There’s not a one of us who enjoys hearing criticism or complaints about our businesses. Criticism is inevitable, and it’s actually a useful tool if you learn how to handle it effectively. Healthy companies grow and evolve, and customer complaints can actually help you focus your efforts to improve in a way that’s seriously productive.
Have complaints? A crummy online review? An irate customer? Try these strategies:
1. Take your time
One of the most useful strategies I’ve learned is to wait 24 hours to respond to a customer complaint. Unless you actually have a customer in front of you who needs immediate attention, taking a breather before you address criticism can help give you perspective. If you’re angry or upset, you’re likely to say something that’s less-than-professional, and you could end up making the situation worse. Think about what you want to achieve in your response and craft it accordingly.
2. Ignore criticism that’s purely inflammatory
While it’s important to monitor reviews and in-person complaints (as they’re wonderful for finding ways to improve,) you shouldn’t lose a wink of sleep about complaints that are clearly ridiculous. Whether a competitor posts a fake review or a customer is just having a wretched day, sometimes the best response is none at all. Most consumers are savvy enough to write off online reviews that are clearly not legitimate.
3. Don’t be offended by the tone
It’s healthy to ignore crazy complaints, but it’s important that we not discard valid criticism just because it’s delivered in a less-than-ideal way. Maybe your customer is rude, but maybe he also has a point. Particularly if you’ve received the same complaints on more than one occasion, don’t ignore suggestions for improvement, even if they’re impolite.
4. Identify what you can learn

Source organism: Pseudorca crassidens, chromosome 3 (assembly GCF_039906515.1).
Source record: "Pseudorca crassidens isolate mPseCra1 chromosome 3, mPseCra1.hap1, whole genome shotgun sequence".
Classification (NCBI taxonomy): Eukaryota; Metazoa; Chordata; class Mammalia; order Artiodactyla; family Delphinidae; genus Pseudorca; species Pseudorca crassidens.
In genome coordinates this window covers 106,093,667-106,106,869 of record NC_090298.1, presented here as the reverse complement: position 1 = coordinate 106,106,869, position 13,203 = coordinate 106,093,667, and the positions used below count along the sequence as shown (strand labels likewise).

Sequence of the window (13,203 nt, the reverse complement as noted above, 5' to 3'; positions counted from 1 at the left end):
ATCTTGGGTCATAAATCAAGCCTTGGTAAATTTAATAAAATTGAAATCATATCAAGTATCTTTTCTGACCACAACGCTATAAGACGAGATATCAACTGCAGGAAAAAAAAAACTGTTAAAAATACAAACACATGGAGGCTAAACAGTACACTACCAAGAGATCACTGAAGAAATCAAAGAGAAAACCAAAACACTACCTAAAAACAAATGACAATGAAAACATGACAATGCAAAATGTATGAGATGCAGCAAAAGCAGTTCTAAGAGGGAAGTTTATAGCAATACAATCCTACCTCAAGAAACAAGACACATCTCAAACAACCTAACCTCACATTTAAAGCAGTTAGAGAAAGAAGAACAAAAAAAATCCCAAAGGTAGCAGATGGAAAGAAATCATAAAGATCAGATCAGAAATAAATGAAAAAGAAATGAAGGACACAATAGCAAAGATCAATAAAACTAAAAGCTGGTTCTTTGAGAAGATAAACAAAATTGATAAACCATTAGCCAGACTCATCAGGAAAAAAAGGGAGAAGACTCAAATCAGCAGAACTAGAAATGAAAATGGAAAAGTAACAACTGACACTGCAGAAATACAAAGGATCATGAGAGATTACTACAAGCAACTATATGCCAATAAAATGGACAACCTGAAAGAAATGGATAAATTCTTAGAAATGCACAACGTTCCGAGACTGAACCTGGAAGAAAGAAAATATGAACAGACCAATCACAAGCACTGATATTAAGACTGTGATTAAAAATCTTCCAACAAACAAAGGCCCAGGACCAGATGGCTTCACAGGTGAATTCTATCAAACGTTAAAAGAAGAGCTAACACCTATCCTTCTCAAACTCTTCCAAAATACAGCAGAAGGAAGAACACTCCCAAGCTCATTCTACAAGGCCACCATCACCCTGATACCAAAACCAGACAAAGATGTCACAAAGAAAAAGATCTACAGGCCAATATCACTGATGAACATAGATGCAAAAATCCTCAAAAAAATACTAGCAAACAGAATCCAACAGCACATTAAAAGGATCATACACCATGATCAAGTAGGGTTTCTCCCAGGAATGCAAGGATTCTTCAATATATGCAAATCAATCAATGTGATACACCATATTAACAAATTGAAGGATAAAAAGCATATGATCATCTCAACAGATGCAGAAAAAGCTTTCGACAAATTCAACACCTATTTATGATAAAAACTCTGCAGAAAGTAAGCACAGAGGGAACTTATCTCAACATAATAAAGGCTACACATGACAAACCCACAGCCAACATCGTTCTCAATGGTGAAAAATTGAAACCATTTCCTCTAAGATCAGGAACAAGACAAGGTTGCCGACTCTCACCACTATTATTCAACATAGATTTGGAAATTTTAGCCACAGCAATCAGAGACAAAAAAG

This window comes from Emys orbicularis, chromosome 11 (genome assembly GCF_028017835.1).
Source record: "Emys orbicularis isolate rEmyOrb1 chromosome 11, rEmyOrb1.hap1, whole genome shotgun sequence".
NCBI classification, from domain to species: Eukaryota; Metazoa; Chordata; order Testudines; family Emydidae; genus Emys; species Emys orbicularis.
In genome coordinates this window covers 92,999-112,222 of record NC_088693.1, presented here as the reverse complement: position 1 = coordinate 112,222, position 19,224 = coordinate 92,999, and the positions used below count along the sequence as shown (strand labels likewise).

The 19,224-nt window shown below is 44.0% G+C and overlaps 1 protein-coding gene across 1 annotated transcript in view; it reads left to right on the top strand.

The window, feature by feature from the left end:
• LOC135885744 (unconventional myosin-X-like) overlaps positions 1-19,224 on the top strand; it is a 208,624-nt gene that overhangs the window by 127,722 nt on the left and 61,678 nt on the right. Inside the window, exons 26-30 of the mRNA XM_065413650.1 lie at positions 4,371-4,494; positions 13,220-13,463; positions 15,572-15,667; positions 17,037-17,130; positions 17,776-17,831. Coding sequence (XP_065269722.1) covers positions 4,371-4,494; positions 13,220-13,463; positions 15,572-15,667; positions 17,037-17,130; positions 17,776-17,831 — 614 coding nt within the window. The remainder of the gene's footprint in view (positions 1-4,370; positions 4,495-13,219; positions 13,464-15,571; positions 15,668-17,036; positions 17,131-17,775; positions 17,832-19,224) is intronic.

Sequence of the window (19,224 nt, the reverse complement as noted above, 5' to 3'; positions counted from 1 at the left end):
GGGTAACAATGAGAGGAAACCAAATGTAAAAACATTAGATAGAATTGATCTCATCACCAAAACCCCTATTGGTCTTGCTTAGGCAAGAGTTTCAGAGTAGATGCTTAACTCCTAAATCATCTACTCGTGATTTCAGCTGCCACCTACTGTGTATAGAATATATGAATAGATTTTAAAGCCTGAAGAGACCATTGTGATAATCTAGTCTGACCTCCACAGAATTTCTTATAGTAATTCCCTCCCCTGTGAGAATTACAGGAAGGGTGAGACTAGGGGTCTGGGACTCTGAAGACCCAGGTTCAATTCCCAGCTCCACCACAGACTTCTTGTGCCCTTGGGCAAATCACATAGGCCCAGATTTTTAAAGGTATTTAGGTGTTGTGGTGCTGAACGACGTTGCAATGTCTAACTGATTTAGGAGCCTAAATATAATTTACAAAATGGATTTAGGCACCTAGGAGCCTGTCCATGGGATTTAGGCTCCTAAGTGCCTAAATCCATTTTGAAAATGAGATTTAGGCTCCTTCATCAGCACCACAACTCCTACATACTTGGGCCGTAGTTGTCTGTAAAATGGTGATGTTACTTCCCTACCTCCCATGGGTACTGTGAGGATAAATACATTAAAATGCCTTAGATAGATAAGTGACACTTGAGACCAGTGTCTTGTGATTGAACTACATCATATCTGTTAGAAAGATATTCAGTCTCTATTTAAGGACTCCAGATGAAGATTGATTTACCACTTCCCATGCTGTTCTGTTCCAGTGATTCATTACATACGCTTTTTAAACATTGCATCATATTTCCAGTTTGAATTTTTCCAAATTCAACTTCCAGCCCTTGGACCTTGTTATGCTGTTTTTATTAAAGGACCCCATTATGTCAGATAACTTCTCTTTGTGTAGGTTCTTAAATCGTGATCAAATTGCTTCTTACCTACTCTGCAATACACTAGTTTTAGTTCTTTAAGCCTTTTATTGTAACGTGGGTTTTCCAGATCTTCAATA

If a customer takes the time to make a suggestion, you’re missing an opportunity if you don’t take the time to consider it. One of my favorite instances of a criticism that ended up being a wonderful suggestion was at a book signing for one of my books. A customer handed me her book, and I started to sign it. She said, “You’re signing the wrong page.” I was a little taken aback at her blunt tone, but when she suggested that I sign the title page, rather than a blank page, I saw the genius. Now I see pictures of my title page – complete with my signature – on Facebook and Instagram…free marketing!
5. Get to a solution
When you have a valid complaint or review from a customer, in addition to learning what you can improve in your company, the most important thing you can do is resolve the customer’s problem. If patrons of your restaurant received slow service on an understaffed day, then apologize and offer incentive for them to return. If customers are disappointer in a product’s performance, ask how you can make them happy. If customers take the time to complain (legitimately, of course,) we as business owners have an obligation to make it right. Be solution-focused, and you stand a good chance of keeping that customer and encouraging them to become even more loyal.
As hard as we try, we all end up disappointing clients from time to time. Perfection isn’t possible, but conscientious entrepreneurs learn from mistakes and always strive to deliver excellence.
Mike Michalowicz (pronounced mi-KAL-o-wits) started his first business at the age of 24, moving his young family to the only safe place he could afford – a retirement building. With no experience, no contacts and no savings he systematically bootstrapped a multi-million dollar business. Then he did it again. And again. Now he is doing it for other entrepreneurs. Mike is the CEO of Provendus Group, a consulting firm that ignites explosive growth in companies that have plateaued; is a former small business columnist for The Wall Street Journal; is MSNBC’s business make-over expert; is a keynote speaker on entrepreneurship; and is the author of the cult classic book, The Toilet Paper Entrepreneur. His newest book, The Pumpkin Plan has already been called “the next E-myth!”